In saying this, many of our European counterparts also have high tax burdens, with most coughing up around 40% in tax.

The report by UHY Hacker Young warned that such high tax can put off investors, which has knock on effects when it comes to large corporations choosing to locate their bases outside the UK where the tax burden is lower.

UHY Hacker Young tax partner, Roy Maugham, said;

“While our tax burden compares favourably with some of our Western European neighbours, increasingly, that is not where the most intense competition is coming from. It needs to be a clear ambition to make our economy globally competitive by keeping a close eye on the overall tax take – perhaps even setting a specific target.

“That will need to be balanced by greater efforts to ensure that spending on the public sector delivers the best results for its customers.

“How much tax is too much ought to be discussed much more openly during the election campaign.”

What do you think of the latest report? Are we running the risk of falling behind with the rest of the world due to our high taxes? Let us know your thoughts @OmnitasTax and join in the conversation on Facebook – with the General Election only weeks away, the debate is certainly sure to be a lively one!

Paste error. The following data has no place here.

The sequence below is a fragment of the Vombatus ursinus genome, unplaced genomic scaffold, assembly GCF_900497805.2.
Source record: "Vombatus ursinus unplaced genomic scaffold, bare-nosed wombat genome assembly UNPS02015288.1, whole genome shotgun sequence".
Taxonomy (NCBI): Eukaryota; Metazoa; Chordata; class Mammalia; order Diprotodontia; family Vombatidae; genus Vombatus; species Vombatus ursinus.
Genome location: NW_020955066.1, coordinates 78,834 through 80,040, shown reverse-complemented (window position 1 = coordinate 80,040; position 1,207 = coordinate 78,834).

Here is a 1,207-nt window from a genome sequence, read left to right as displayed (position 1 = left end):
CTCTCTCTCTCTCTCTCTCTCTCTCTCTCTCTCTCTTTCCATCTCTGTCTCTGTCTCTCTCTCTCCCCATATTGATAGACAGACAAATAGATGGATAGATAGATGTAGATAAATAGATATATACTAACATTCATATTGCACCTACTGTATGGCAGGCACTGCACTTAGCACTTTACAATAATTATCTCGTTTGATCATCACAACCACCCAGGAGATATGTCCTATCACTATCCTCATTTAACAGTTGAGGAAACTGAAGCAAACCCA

Are general election worries slowing down UK business growth?

General election worries slowing down UK business growthAmidst general election and eurozone worries, it seems that UK businesses are slowing down their spending, which could be having an effect on our economic recovery.

ICAEW lowered growth forecasts for 2015

The Institute of Chartered Accountants in England and Wales (ICAEW) has lowered its 2015 growth forecasts for the UK economy from 2.5% to 2.4%.

Compared to 2014, this is a slowdown – last year, growth achieved was 2.6%, which was the fastest rate of annual growth since 2007. It was also the strongest of all the G7 economies.

Oil company spend, eurozone and China concerns

The ICAEW downgraded its forecasts for growth in business investment this year from 7.2% to 5.2%, in part because of the fact that oil and gas companies are reducing spend due to the slump in the price of crude.